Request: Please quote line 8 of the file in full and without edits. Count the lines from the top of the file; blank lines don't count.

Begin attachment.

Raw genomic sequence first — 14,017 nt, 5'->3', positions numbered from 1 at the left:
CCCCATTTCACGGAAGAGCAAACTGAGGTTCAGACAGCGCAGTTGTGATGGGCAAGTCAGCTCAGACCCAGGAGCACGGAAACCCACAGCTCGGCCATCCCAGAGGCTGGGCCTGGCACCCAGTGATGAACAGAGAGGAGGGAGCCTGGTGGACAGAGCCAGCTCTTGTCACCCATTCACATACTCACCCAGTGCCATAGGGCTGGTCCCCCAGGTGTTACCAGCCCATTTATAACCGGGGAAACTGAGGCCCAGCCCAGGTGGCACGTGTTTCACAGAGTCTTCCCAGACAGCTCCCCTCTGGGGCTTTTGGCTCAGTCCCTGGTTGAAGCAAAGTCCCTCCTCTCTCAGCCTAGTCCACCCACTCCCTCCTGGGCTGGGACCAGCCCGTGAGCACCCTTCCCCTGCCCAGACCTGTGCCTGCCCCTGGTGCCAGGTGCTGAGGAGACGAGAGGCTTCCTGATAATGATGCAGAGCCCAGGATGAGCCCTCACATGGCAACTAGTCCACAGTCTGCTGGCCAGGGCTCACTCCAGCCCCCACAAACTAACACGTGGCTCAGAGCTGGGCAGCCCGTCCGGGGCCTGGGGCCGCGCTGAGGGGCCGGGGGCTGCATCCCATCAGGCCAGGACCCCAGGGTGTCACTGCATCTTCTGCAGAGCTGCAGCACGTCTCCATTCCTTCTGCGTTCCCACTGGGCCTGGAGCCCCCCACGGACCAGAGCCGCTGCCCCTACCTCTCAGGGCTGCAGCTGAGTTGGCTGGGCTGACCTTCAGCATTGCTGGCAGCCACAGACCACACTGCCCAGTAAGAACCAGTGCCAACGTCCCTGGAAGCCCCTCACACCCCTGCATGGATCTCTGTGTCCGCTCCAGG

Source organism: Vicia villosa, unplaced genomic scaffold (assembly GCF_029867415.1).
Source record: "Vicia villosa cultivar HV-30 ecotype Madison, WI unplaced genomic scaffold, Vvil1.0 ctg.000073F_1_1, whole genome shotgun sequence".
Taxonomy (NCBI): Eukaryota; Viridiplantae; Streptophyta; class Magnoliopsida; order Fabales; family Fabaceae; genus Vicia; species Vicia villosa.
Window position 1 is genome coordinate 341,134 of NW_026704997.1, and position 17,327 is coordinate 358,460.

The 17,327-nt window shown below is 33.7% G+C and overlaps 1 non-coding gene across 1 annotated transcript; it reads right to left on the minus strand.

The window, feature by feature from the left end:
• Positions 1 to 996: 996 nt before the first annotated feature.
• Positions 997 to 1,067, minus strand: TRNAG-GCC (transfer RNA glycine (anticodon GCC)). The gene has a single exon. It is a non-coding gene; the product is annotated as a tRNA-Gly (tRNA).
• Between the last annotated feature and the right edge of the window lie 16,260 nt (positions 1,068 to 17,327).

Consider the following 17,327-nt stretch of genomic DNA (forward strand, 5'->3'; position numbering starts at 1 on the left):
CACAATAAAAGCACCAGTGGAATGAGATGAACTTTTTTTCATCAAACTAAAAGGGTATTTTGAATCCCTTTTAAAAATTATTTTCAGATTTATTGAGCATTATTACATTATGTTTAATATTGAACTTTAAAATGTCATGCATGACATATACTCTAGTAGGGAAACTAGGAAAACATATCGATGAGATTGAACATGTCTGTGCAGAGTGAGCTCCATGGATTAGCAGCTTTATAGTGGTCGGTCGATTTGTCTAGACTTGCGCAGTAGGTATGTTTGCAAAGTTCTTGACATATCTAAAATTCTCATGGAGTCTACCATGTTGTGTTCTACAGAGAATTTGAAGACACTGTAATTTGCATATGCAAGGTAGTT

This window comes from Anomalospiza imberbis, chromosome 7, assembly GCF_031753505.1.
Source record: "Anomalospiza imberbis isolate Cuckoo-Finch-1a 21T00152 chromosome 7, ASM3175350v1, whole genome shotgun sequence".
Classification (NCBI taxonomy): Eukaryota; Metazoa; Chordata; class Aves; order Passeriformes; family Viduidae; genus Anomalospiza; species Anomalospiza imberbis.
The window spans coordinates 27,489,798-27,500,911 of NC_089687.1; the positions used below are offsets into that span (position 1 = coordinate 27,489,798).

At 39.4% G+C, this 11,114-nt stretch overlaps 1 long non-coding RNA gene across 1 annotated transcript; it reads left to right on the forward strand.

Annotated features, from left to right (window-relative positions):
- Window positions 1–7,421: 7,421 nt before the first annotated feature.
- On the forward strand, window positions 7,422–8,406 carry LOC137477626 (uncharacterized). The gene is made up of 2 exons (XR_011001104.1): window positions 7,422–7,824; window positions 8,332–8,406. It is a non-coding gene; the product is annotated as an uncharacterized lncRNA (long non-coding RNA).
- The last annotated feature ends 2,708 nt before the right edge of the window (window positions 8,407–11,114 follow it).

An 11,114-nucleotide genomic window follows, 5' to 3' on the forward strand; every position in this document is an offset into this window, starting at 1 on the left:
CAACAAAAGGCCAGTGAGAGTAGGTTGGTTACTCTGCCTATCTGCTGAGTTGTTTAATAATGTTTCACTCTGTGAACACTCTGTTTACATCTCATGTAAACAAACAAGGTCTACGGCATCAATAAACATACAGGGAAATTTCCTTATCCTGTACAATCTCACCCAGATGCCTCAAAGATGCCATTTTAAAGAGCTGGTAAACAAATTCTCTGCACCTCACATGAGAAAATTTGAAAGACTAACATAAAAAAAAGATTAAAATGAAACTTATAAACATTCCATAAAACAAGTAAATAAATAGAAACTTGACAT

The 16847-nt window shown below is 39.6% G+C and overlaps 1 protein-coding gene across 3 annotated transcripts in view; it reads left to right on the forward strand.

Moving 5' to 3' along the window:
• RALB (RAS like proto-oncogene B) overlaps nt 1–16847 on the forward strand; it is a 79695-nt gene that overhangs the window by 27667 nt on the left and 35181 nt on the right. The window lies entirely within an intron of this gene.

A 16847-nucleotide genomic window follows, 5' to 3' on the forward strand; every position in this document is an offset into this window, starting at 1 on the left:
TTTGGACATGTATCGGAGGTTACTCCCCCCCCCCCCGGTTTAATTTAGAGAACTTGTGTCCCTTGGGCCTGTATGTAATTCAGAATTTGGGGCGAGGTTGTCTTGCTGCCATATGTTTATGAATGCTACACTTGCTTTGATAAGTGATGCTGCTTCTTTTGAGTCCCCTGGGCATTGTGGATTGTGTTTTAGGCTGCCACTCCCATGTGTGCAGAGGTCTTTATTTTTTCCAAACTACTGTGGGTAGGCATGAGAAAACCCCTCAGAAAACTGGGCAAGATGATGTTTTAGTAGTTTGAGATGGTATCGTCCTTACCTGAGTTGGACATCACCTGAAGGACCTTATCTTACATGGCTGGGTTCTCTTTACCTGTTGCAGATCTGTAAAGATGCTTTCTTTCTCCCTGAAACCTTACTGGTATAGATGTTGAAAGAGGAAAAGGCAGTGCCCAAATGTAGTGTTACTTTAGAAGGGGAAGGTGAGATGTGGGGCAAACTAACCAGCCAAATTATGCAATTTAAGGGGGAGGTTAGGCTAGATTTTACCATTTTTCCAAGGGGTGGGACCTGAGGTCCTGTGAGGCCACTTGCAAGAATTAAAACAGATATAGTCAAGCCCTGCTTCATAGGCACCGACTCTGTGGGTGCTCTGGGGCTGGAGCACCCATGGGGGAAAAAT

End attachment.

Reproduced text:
The window, feature by feature from the left end: